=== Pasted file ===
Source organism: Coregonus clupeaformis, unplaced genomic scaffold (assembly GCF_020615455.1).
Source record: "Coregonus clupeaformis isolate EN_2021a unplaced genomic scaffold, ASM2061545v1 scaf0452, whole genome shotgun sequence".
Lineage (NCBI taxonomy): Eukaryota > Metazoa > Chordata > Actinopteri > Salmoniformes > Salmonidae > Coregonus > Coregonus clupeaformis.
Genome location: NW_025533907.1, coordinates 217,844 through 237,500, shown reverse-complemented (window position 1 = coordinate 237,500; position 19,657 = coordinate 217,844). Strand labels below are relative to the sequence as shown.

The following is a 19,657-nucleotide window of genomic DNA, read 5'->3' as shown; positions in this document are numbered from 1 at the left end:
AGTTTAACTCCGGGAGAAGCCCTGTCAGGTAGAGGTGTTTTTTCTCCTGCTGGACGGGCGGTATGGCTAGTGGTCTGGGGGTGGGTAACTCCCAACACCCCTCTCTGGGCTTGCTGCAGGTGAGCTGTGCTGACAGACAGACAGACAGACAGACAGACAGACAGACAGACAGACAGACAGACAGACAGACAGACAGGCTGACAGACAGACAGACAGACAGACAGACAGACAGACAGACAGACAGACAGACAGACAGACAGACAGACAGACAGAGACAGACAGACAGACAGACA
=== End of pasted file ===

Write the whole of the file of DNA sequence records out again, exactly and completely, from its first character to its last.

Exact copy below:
Source organism: Coregonus clupeaformis, unplaced genomic scaffold (assembly GCF_020615455.1).
Source record: "Coregonus clupeaformis isolate EN_2021a unplaced genomic scaffold, ASM2061545v1 scaf0452, whole genome shotgun sequence".
Lineage (NCBI taxonomy): Eukaryota > Metazoa > Chordata > Actinopteri > Salmoniformes > Salmonidae > Coregonus > Coregonus clupeaformis.
Genome location: NW_025533907.1, coordinates 217,844 through 237,500, shown reverse-complemented (window position 1 = coordinate 237,500; position 19,657 = coordinate 217,844). Strand labels below are relative to the sequence as shown.

The following is a 19,657-nucleotide window of genomic DNA, read 5'->3' as shown; positions in this document are numbered from 1 at the left end:
AGTTTAACTCCGGGAGAAGCCCTGTCAGGTAGAGGTGTTTTTTCTCCTGCTGGACGGGCGGTATGGCTAGTGGTCTGGGGGTGGGTAACTCCCAACACCCCTCTCTGGGCTTGCTGCAGGTGAGCTGTGCTGACAGACAGACAGACAGACAGACAGACAGACAGACAGACAGACAGACAGACAGACAGACAGACAGGCTGACAGACAGACAGACAGACAGACAGACAGACAGACAGACAGACAGACAGACAGACAGACAGACAGACAGACAGAGACAGACAGACAGACAGACA